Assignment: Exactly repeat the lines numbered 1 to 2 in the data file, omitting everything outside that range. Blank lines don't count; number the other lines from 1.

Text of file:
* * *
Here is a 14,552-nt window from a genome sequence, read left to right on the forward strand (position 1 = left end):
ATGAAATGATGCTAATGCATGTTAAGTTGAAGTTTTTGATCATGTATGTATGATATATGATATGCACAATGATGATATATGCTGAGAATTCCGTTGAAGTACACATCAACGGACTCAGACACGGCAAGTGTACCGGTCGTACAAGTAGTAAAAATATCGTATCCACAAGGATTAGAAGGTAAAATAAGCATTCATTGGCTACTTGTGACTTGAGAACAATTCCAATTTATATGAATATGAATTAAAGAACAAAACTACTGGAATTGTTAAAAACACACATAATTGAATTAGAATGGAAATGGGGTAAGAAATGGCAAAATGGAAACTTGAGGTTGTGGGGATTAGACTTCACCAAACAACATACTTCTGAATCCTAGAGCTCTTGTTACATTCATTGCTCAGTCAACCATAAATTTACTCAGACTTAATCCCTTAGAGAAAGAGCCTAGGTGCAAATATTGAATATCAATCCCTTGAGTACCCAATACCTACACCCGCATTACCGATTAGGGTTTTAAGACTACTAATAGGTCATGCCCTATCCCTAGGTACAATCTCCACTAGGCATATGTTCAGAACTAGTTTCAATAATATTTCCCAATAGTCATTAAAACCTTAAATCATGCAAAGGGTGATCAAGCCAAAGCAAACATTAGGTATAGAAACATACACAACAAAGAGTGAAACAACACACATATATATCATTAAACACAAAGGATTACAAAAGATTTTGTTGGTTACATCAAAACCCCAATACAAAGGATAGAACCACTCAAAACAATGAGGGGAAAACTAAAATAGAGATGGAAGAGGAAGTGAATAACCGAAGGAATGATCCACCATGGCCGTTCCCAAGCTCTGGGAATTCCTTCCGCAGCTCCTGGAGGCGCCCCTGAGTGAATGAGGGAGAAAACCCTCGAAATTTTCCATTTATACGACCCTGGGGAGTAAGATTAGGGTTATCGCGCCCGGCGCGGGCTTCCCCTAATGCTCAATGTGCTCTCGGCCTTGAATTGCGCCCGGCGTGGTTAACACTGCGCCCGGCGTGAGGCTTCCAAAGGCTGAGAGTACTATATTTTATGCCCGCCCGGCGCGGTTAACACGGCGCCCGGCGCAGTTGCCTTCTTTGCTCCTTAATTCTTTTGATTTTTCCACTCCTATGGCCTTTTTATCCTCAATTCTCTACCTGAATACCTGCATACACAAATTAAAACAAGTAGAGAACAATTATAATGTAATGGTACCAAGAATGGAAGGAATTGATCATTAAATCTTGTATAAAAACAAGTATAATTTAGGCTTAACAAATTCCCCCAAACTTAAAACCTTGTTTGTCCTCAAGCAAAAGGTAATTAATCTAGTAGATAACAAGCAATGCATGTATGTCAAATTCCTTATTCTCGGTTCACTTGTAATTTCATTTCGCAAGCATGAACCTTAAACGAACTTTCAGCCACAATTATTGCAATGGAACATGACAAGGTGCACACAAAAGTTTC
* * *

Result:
Here is a 14,552-nt window from a genome sequence, read left to right on the forward strand (position 1 = left end):
ATGAAATGATGCTAATGCATGTTAAGTTGAAGTTTTTGATCATGTATGTATGATATATGATATGCACAATGATGATATATGCTGAGAATTCCGTTGAAGTACACATCAACGGACTCAGACACGGCAAGTGTACCGGTCGTACAAGTAGTAAAAATATCGTATCCACAAGGATTAGAAGGTAAAATAAGCATTCATTGGCTACTTGTGACTTGAGAACAATTCCAATTTATATGAATATGAATTAAAGAACAAAACTACTGGAATTGTTAAAAACACACATAATTGAATTAGAATGGAAATGGGGTAAGAAATGGCAAAATGGAAACTTGAGGTTGTGGGGATTAGACTTCACCAAACAACATACTTCTGAATCCTAGAGCTCTTGTTACATTCATTGCTCAGTCAACCATAAATTTACTCAGACTTAATCCCTTAGAGAAAGAGCCTAGGTGCAAATATTGAATATCAATCCCTTGAGTACCCAATACCTACACCCGCATTACCGATTAGGGTTTTAAGACTACTAATAGGTCATGCCCTATCCCTAGGTACAATCTCCACTAGGCATATGTTCAGAACTAGTTTCAATAATATTTCCCAATAGTCATTAAAACCTTAAATCATGCAAAGGGTGATCAAGCCAAAGCAAACATTAGGTATAGAAACATACACAACAAAGAGTGAAACAACACACATATATATCATTAAACACAAAGGATTACAAAAGATTTTGTTGGTTACATCAAAACCCCAATACAAAGGATAGAACCACTCAAAACAATGAGGGGAAAACTAAAATAGAGATGGAAGAGGAAGTGAATAACCGAAGGAATGATCCACCATGGCCGTTCCCAAGCTCTGGGAATTCCTTCCGCAGCTCCTGGAGGCGCCCCTGAGTGAATGAGGGAGAAAACCCTCGAAATTTTCCATTTATACGACCCTGGGGAGTAAGATTAGGGTTATCGCGCCCGGCGCGGGCTTCCCCTAATGCTCAATGTGCTCTCGGCCTTGAATTGCGCCCGGCGTGGTTAACACTGCGCCCGGCGTGAGGCTTCCAAAGGCTGAGAGTACTATATTTTATGCCCGCCCGGCGCGGTTAACACGGCGCCCGGCGCAGTTGCCTTCTTTGCTCCTTAATTCTTTTGATTTTTCCACTCCTATGGCCTTTTTATCCTCAATTCTCTACCTGAATACCTGCATACACAAATTAAAACAAGTAGAGAACAATTATAATGTAATGGTACCAAGAATGGAAGGAATTGATCATTAAATCTTGTATAAAAACAAGTATAATTTAGGCTTAACAAATTCCCCCAAACTTAAAACCTTGTTTGTCCTCAAGCAAAAGGTAATTAATCTAGTAGATAACAAGCAATGCATGTATGTCAAATTCCTTATTCTCGGTTCACTTGTAATTTCATTTCGCAAGCATGAACCTTAAACGAACTTTCAGCCACAATTATTGCAATGGAACATGACAAGGTGCACACAAAAGTTTC